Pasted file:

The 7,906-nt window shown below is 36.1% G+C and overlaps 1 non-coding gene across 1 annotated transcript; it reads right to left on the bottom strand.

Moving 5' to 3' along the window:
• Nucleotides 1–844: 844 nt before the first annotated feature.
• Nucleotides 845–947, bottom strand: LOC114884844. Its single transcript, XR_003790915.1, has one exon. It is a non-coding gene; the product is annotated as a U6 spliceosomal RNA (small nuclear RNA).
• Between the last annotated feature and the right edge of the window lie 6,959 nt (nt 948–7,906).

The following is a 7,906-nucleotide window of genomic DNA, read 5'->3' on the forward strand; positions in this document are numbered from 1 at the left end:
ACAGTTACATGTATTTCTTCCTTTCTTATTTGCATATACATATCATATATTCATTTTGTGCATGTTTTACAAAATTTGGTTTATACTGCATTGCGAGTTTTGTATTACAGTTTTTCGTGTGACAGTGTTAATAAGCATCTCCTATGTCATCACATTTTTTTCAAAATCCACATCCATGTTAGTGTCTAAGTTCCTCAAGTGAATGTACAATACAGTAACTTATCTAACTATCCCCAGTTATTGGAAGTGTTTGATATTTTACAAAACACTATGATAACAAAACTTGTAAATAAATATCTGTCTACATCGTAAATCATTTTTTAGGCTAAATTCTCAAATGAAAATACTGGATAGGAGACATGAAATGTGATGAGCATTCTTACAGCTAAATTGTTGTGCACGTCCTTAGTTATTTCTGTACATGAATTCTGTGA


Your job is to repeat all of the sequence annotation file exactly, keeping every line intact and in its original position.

The 7,906-nt window shown below is 36.1% G+C and overlaps 1 non-coding gene across 1 annotated transcript; it reads right to left on the bottom strand.

Moving 5' to 3' along the window:
• Nucleotides 1–844: 844 nt before the first annotated feature.
• Nucleotides 845–947, bottom strand: LOC114884844. Its single transcript, XR_003790915.1, has one exon. It is a non-coding gene; the product is annotated as a U6 spliceosomal RNA (small nuclear RNA).
• Between the last annotated feature and the right edge of the window lie 6,959 nt (nt 948–7,906).

The following is a 7,906-nucleotide window of genomic DNA, read 5'->3' on the forward strand; positions in this document are numbered from 1 at the left end:
ACAGTTACATGTATTTCTTCCTTTCTTATTTGCATATACATATCATATATTCATTTTGTGCATGTTTTACAAAATTTGGTTTATACTGCATTGCGAGTTTTGTATTACAGTTTTTCGTGTGACAGTGTTAATAAGCATCTCCTATGTCATCACATTTTTTTCAAAATCCACATCCATGTTAGTGTCTAAGTTCCTCAAGTGAATGTACAATACAGTAACTTATCTAACTATCCCCAGTTATTGGAAGTGTTTGATATTTTACAAAACACTATGATAACAAAACTTGTAAATAAATATCTGTCTACATCGTAAATCATTTTTTAGGCTAAATTCTCAAATGAAAATACTGGATAGGAGACATGAAATGTGATGAGCATTCTTACAGCTAAATTGTTGTGCACGTCCTTAGTTATTTCTGTACATGAATTCTGTGA